Laura Bush: Zero-Tolerance Border Policy 'Cruel' and 'Immoral'

Former first lady Laura Bush speaks at a forum sponsored by the George W. Bush Institute in New York on Oct. 19, 2017. (AP Photo/Seth Wenig)

Former first lady Laura Bush issued a rare policy opinion in an op-ed Sunday, declaring “immoral” the Trump administration’s zero-tolerance policy that separates families as part of an illegal immigration deterrence effort.

Current first lady Melania Trump, meanwhile, issued a statement saying she “hates to see” the separations and calling for a bipartisan solution.

Writing in the Washington Post, Bush said, “I live in a border state. I appreciate the need to enforce and protect our international boundaries, but this zero-tolerance policy is cruel. It is immoral. And it breaks my heart.”

“Our government should not be in the business of warehousing children in converted box stores or making plans to place them in tent cities in the desert outside of El Paso. These images are eerily reminiscent of the Japanese American internment camps of World War II, now considered to have been one of the most shameful episodes in U.S. history. We also know that this treatment inflicts trauma; interned Japanese have been two times as likely to suffer cardiovascular disease or die prematurely than those who were not interned,” she added.

Bush stressed that “Americans pride ourselves on being a moral nation, on being the nation that sends humanitarian relief to places devastated by natural disasters or famine or war.”

“We pride ourselves on believing that people should be seen for the content of their character, not the color of their skin. We pride ourselves on acceptance. If we are truly that country, then it is our obligation to reunite these detained children with their parents — and to stop separating parents and children in the first place,” she continued. “People on all sides agree that our immigration system isn’t working, but the injustice of zero tolerance is not the answer. I moved away from Washington almost a decade ago, but I know there are good people at all levels of government who can do better to fix this.”

The former first lady noted how another first lady, the late Barbara Bush, visited a care center for children with HIV/AIDS and, at the height of the crisis when stigma surrounding the virus left many people afraid to touch patients, picked up and consoled a dying baby.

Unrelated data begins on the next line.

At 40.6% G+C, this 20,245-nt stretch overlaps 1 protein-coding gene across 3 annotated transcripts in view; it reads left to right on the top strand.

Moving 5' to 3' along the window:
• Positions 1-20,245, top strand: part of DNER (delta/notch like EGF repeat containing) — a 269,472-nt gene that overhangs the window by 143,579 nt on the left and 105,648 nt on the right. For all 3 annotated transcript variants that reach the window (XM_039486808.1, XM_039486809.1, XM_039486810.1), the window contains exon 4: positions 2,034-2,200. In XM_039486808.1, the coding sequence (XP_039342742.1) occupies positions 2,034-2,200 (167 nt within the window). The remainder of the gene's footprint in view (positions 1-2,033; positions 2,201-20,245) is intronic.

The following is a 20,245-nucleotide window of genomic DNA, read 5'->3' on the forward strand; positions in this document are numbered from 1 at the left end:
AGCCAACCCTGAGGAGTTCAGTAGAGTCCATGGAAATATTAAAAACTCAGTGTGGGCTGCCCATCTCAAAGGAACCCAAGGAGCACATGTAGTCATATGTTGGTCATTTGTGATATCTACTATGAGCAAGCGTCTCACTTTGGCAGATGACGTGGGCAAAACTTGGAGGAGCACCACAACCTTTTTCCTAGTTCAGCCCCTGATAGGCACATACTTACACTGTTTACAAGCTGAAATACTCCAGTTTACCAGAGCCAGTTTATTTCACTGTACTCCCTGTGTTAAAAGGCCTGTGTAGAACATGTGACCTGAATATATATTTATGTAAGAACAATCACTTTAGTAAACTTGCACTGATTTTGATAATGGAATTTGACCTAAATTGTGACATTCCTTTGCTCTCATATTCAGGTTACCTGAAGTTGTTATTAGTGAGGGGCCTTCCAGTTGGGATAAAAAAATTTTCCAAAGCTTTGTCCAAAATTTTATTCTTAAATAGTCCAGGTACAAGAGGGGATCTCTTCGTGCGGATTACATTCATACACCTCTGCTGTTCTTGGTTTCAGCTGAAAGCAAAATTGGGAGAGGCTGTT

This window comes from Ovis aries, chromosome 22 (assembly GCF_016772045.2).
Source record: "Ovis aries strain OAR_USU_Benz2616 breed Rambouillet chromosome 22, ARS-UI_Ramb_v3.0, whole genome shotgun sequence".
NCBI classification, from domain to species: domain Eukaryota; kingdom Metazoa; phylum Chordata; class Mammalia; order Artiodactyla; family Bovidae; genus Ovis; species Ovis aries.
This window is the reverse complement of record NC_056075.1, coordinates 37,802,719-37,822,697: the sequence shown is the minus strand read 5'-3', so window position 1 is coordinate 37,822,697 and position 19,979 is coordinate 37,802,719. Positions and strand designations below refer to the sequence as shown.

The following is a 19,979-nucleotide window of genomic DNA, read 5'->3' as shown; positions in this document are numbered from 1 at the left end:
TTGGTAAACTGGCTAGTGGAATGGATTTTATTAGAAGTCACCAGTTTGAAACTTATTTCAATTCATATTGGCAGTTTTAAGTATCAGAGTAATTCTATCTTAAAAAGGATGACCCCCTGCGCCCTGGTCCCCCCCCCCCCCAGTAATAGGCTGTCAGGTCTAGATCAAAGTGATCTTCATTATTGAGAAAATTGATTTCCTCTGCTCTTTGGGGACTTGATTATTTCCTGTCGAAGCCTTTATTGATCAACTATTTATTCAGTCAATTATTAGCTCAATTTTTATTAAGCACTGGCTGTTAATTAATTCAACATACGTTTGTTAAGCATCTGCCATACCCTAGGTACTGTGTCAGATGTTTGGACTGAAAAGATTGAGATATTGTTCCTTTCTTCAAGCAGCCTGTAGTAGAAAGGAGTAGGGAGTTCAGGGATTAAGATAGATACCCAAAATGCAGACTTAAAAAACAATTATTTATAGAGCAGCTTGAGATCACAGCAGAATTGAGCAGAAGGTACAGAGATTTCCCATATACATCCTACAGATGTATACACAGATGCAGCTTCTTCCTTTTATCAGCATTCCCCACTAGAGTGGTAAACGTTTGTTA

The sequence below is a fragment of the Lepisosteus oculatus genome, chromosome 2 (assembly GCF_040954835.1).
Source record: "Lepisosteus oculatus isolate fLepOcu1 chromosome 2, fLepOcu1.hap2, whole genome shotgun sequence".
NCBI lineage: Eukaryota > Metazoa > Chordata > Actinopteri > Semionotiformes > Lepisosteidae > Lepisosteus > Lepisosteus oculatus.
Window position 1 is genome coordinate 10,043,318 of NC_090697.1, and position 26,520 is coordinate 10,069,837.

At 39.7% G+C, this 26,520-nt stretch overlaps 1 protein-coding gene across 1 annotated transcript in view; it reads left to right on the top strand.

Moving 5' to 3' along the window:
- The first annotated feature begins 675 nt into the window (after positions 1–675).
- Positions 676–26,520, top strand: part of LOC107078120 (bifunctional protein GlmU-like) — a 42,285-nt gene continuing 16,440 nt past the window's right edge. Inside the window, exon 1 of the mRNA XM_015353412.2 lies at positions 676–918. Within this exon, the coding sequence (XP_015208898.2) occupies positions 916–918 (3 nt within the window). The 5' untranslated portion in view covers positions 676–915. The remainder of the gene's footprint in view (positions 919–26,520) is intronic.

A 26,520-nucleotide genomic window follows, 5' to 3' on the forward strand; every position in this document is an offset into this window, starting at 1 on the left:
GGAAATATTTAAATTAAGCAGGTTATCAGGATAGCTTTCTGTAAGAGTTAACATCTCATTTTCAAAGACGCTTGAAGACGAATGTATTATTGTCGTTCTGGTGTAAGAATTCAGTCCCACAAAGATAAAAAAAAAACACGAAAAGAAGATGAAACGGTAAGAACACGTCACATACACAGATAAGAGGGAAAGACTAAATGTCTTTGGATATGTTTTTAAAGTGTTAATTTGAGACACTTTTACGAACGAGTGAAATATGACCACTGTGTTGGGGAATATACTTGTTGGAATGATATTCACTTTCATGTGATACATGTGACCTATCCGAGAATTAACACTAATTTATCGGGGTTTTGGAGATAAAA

Barbara Bush, said Laura Bush, “believed that every child is deserving of human kindness, compassion and love.”

“In 2018, can we not as a nation find a kinder, more compassionate and more moral answer to this current crisis?” Laura Bush added. “I, for one, believe we can.”

Melania Trump’s communications director, Stephanie Grisham, issued a statement from the first lady Sunday: “Mrs. Trump hates to see children separated from their families and hopes both sides of the aisle can finally come together to achieve successful immigration reform. She believes we need to be a country that follows all laws, but also a country that governs with heart.”

House Republicans are pushing an immigration bill meant to be a compromise that is expected to get few new takers, as it includes the Trump “pillars” of ending family reunification and allocates $25 billion to fund a border wall while providing a pathway to citizenship for Deferred Action for Childhood Arrivals Beneficiaries, or DREAMers.

A more conservative version of the bill would limits DREAMers to receiving residency permits, eliminates the diversity lottery, and slashes legal immigration as well as asylum allowances.

Senate Minority Leader Chuck Schumer (D-N.Y.) declared that the compromise “holds DREAMers and kids who have been separated from their parents hostage in order to cut legal immigration and enact the hard right’s immigration agenda.”

“If the House moderates really want to get something done on immigration, they should not be duped by their leadership for a bill that they know isn’t going anywhere,” he added.